Sure, you need a paycheck. But unless you are desperate you also need a good fit. If you and the person you’ll be working for don’t see things the same way, you won’t get that fit. So instead of trying to overanalyze what the interviewer “really meant”, just answer as honestly and completely as you think you can. If you, the interviewer and the position are a match, all that’s left is to talk about the money.

Get to the point

Dave Christiansen over at Information Technology Dark Side has a good graphic representing what he calls the FSOP Cycle (Flying by the Seat of Your Pants). The basic idea is that when smart people do good things, someone will try to reproduce their success by doing the same thing that worked the first time.

The problem with trying to do this is that every time someone tries to document a “successful process”, they always leave off the first step: get smart people working on the project.

Dave outlines several reasons why capital-P Process will never solve some problems. Joel Spolsky described this same issue in his Hitting the High Notes article when he wrote, “Five Antonio Salieris won’t produce Mozart’s Requiem. Ever. Not if they work for 100 years.”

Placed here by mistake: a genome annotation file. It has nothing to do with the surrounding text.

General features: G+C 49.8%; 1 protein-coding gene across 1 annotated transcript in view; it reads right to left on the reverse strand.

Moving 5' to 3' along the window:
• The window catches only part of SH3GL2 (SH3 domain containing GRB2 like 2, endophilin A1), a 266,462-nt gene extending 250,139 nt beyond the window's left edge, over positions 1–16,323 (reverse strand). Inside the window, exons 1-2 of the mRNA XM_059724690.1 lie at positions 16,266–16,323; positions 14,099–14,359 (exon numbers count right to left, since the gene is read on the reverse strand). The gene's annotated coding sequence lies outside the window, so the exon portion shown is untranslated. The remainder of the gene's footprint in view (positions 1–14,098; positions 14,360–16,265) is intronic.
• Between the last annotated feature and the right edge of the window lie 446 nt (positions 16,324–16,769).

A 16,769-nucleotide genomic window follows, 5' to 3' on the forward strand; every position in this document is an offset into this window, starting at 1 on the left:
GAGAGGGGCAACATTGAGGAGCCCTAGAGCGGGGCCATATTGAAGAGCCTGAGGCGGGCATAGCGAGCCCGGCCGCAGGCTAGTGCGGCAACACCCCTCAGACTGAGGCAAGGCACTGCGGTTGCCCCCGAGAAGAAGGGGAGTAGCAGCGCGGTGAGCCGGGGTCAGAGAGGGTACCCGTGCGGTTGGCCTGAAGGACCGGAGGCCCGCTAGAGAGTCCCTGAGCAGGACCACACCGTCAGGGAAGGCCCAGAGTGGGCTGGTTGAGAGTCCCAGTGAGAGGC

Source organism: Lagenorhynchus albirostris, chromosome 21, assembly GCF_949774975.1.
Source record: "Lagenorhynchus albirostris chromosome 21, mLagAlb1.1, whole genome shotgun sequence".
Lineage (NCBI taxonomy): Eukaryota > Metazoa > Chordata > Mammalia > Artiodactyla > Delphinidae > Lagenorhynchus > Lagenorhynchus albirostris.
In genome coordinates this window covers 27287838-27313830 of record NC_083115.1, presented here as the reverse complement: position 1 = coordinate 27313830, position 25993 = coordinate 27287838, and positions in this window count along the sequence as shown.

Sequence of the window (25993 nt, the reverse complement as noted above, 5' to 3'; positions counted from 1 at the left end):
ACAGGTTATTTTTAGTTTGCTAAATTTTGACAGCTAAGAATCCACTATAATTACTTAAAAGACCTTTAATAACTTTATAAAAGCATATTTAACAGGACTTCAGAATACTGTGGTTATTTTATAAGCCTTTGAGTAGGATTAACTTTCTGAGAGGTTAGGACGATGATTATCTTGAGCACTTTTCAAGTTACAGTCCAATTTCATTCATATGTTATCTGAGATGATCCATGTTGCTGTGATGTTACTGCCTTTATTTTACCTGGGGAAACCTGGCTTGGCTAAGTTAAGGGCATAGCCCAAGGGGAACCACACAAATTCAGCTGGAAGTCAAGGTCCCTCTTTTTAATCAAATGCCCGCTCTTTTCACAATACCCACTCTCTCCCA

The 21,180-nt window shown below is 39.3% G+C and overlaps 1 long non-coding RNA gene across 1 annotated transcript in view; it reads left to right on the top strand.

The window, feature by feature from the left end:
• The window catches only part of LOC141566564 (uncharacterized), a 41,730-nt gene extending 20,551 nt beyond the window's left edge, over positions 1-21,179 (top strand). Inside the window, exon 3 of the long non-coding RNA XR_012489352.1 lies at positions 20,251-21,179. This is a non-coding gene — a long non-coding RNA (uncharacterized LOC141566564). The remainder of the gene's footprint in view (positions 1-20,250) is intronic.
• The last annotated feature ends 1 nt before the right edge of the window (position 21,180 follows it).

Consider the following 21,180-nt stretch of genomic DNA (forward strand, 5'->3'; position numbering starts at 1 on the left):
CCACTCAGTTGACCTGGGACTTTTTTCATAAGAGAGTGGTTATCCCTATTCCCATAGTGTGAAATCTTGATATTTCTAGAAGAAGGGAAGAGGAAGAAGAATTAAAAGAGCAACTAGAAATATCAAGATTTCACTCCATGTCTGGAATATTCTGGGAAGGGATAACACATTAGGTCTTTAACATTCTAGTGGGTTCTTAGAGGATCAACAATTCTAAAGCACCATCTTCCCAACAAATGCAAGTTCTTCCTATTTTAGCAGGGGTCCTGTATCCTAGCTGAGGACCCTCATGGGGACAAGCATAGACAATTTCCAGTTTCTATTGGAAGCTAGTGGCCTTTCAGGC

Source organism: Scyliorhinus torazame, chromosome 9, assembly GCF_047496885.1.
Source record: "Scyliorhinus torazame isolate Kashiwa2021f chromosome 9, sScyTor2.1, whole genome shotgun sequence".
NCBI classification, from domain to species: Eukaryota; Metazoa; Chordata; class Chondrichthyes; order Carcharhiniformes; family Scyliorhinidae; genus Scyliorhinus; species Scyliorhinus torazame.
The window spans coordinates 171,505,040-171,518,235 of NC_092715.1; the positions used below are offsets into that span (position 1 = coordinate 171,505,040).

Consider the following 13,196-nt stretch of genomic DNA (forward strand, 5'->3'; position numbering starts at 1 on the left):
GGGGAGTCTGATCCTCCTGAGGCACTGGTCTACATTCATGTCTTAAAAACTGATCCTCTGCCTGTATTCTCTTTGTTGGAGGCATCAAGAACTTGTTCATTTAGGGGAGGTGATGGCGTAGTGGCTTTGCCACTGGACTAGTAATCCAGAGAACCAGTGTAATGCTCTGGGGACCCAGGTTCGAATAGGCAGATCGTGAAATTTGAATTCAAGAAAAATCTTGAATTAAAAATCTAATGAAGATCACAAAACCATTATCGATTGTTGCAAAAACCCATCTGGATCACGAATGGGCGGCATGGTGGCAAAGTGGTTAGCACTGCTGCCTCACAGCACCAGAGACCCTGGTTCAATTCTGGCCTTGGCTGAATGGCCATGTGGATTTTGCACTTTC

So if Process can’t solve your problem, what will? According to Dave, it’s simple:

Put a smart PERSON in the driver’s seat, and let them find the way from where you are to where you want to be. It’s the only way to get there, because process will never get you there on its own.

I’ll assume that when Dave says “smart” he really means “someone good at solving the current problem”. I could have the world’s smartest accountant and I wouldn’t want him to remove my appendix. Okay, I don’t want anyone to remove my appendix. But if I needed it done, I’d probably go find a doctor to do it. So what Dave is saying is that you’d rather have someone who’s good at solving your current type of problem, than have Joe Random Guy trying to follow some checklist.

This isn’t a complete answer, though. Some songs don’t have any high notes.

In the middle of describing why you should choose the most powerful programming language, Paul Graham writes:

But plenty of projects are not demanding at all. Most programming probably consists of writing little glue programs, and for little glue programs you can use any language that you’re already familiar with and that has good libraries for whatever you need to do.

Trevor Blackwell suggests that while that may be changing, it was still true at least until recently:

Before the rise of the Web, I think only a very small minority of software contained complex algorithms: sorting is about as complex as it got.

If it’s true that most programming doesn’t require the most powerful language, it seems fair to say most programming doesn’t require the best programmers, either.

You might notice at this point (as I just did) that Dave wasn’t talking about programming, or at least not only programming. The same principle seems to hold, though: Average people can do the most common things with the most common tools. Exceptional circumstances require exceptional tools and/or exceptional people. If only there were a way to predict when there will be exceptions …